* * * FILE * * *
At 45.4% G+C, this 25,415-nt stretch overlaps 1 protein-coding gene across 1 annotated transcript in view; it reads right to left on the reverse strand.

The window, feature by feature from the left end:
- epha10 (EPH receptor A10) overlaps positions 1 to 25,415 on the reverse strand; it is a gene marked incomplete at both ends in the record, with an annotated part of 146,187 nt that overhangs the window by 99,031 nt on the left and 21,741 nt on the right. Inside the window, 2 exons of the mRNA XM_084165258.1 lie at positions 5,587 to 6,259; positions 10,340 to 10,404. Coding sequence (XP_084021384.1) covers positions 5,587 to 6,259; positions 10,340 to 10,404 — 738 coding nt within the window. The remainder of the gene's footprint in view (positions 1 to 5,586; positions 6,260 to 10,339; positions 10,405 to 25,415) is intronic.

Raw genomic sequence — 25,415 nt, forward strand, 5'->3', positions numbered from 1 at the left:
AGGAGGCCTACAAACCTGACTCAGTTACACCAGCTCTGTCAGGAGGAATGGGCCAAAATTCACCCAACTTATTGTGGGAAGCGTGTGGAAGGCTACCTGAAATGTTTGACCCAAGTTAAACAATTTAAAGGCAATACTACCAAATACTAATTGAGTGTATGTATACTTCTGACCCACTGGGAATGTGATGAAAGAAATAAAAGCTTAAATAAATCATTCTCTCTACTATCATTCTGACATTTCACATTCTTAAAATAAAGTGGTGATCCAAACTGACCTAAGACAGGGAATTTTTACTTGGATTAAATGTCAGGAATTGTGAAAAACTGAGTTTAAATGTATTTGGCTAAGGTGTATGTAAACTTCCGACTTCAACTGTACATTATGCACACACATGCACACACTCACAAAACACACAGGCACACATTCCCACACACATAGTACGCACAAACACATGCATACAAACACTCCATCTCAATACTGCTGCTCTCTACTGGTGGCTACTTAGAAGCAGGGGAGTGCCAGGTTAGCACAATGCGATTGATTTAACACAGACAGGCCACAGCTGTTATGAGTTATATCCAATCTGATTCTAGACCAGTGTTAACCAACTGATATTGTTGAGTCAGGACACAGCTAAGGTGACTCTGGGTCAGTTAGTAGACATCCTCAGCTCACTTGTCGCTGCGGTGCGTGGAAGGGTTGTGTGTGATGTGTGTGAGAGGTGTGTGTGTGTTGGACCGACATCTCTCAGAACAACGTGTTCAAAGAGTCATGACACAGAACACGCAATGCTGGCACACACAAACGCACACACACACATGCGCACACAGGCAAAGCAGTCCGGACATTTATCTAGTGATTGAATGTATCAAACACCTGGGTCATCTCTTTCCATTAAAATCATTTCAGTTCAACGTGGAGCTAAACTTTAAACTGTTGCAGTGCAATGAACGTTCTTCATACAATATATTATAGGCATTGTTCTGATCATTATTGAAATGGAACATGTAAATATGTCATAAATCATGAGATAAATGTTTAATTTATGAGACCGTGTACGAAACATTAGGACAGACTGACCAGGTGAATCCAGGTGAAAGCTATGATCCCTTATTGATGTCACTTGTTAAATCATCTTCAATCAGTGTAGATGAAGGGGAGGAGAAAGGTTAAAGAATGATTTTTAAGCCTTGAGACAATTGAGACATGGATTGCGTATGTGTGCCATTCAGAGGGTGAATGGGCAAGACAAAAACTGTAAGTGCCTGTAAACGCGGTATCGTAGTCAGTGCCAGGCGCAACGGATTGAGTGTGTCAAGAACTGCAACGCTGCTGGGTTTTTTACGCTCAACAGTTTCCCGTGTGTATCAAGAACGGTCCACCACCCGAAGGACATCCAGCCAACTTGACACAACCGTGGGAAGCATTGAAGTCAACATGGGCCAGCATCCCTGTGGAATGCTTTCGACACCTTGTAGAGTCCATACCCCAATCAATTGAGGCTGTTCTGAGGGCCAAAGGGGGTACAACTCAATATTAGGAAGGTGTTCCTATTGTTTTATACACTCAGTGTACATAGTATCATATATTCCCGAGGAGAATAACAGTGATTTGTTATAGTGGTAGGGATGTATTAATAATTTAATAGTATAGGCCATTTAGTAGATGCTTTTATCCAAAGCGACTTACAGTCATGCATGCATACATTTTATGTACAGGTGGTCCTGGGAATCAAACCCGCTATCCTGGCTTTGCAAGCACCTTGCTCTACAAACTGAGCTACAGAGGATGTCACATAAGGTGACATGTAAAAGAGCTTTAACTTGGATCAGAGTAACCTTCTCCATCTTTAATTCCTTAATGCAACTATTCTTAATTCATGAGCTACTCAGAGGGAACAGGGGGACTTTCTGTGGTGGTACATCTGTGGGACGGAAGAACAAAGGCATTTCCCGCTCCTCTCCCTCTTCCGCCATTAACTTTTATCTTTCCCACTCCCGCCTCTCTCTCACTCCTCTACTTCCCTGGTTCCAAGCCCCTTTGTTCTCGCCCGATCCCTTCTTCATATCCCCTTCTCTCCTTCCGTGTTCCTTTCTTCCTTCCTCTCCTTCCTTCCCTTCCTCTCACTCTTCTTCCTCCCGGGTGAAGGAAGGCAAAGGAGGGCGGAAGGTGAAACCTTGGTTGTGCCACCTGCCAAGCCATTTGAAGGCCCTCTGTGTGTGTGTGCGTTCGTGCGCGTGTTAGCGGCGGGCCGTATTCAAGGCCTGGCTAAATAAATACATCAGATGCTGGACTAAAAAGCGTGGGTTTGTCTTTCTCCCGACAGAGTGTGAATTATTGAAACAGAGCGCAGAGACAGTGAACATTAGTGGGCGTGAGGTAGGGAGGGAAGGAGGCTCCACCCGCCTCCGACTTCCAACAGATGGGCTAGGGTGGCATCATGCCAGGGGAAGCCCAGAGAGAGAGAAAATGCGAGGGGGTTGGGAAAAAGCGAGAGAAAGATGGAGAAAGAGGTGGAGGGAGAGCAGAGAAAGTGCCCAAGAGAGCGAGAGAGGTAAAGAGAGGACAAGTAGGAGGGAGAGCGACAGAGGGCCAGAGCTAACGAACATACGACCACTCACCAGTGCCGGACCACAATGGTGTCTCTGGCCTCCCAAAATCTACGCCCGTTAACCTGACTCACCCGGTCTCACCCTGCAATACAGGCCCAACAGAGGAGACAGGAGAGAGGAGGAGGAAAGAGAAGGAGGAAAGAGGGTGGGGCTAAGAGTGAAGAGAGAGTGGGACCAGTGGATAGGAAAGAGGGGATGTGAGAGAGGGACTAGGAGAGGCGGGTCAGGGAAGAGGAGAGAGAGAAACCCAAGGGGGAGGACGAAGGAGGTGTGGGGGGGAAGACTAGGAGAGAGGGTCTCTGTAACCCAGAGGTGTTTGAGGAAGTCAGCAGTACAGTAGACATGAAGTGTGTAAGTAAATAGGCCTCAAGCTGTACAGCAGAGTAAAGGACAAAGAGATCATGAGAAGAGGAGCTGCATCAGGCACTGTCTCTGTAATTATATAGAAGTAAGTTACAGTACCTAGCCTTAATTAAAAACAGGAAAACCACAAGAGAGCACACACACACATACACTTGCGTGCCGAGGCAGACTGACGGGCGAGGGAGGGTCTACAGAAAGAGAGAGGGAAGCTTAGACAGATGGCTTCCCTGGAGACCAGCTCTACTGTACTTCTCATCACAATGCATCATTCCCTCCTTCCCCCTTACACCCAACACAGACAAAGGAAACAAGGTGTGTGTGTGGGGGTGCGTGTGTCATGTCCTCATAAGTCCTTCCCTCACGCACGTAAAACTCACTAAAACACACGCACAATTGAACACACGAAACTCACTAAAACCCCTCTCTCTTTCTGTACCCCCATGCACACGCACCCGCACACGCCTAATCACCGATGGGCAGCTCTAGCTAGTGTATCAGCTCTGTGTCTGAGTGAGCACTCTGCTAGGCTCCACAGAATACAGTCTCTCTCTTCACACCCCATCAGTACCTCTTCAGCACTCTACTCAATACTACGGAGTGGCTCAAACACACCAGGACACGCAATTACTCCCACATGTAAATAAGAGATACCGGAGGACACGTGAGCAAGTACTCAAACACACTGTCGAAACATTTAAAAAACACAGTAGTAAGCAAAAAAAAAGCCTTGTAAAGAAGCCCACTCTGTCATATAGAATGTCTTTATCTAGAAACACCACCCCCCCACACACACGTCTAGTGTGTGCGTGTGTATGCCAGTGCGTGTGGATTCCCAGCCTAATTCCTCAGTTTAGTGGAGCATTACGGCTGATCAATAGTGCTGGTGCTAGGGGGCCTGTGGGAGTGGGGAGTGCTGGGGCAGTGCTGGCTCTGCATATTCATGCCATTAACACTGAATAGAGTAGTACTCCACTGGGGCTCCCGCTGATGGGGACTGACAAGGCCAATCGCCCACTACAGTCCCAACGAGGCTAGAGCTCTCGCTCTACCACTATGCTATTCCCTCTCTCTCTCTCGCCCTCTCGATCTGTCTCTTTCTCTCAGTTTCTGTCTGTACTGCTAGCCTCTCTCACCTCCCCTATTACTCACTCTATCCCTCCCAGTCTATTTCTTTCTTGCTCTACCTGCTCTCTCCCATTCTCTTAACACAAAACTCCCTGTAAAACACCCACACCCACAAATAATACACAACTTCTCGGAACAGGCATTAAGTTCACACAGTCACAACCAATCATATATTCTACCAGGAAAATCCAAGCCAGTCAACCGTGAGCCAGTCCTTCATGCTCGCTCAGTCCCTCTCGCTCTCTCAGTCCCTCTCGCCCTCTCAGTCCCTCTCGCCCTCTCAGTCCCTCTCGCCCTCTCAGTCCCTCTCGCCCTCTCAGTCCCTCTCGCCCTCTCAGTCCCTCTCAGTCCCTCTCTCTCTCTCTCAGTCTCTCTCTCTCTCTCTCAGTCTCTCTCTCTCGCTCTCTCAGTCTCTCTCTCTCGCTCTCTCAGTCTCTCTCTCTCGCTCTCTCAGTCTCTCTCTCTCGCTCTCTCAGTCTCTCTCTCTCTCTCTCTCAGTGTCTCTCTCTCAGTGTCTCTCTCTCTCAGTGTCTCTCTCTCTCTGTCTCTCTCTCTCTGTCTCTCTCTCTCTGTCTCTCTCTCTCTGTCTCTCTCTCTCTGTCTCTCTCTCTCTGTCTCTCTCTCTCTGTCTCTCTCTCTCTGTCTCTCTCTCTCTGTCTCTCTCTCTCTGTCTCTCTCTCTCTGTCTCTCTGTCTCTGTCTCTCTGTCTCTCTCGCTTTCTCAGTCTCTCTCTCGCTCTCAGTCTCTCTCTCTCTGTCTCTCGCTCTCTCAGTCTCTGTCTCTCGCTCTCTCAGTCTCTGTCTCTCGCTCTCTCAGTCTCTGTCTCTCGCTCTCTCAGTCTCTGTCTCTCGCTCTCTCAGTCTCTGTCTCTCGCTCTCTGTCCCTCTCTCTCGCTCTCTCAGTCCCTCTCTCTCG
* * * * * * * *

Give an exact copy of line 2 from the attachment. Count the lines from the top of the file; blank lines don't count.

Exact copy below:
The window, feature by feature from the left end: